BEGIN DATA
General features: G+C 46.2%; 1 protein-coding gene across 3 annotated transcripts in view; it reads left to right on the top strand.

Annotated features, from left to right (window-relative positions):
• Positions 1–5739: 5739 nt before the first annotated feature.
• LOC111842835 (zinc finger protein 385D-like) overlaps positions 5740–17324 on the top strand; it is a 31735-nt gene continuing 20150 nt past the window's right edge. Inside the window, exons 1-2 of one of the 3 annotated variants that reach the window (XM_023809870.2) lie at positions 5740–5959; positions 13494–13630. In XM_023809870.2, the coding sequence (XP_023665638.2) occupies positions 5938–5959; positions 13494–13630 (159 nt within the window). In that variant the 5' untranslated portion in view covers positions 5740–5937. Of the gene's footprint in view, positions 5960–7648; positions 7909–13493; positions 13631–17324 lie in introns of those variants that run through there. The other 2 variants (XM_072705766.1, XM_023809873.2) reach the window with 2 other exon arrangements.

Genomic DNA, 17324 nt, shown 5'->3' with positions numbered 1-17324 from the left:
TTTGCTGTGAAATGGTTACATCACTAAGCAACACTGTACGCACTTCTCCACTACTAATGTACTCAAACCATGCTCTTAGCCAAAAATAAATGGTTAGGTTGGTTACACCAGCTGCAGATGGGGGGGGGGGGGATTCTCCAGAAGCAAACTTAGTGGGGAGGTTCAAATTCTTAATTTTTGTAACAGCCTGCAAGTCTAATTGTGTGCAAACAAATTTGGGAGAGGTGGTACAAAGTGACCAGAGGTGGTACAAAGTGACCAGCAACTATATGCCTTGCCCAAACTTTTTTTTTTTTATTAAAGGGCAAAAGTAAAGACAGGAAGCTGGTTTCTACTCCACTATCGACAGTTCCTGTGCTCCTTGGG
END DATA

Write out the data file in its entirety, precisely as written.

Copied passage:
General features: G+C 46.2%; 1 protein-coding gene across 3 annotated transcripts in view; it reads left to right on the top strand.

Annotated features, from left to right (window-relative positions):
• Positions 1–5739: 5739 nt before the first annotated feature.
• LOC111842835 (zinc finger protein 385D-like) overlaps positions 5740–17324 on the top strand; it is a 31735-nt gene continuing 20150 nt past the window's right edge. Inside the window, exons 1-2 of one of the 3 annotated variants that reach the window (XM_023809870.2) lie at positions 5740–5959; positions 13494–13630. In XM_023809870.2, the coding sequence (XP_023665638.2) occupies positions 5938–5959; positions 13494–13630 (159 nt within the window). In that variant the 5' untranslated portion in view covers positions 5740–5937. Of the gene's footprint in view, positions 5960–7648; positions 7909–13493; positions 13631–17324 lie in introns of those variants that run through there. The other 2 variants (XM_072705766.1, XM_023809873.2) reach the window with 2 other exon arrangements.

Genomic DNA, 17324 nt, shown 5'->3' with positions numbered 1-17324 from the left:
TTTGCTGTGAAATGGTTACATCACTAAGCAACACTGTACGCACTTCTCCACTACTAATGTACTCAAACCATGCTCTTAGCCAAAAATAAATGGTTAGGTTGGTTACACCAGCTGCAGATGGGGGGGGGGGGGATTCTCCAGAAGCAAACTTAGTGGGGAGGTTCAAATTCTTAATTTTTGTAACAGCCTGCAAGTCTAATTGTGTGCAAACAAATTTGGGAGAGGTGGTACAAAGTGACCAGAGGTGGTACAAAGTGACCAGCAACTATATGCCTTGCCCAAACTTTTTTTTTTTTATTAAAGGGCAAAAGTAAAGACAGGAAGCTGGTTTCTACTCCACTATCGACAGTTCCTGTGCTCCTTGGG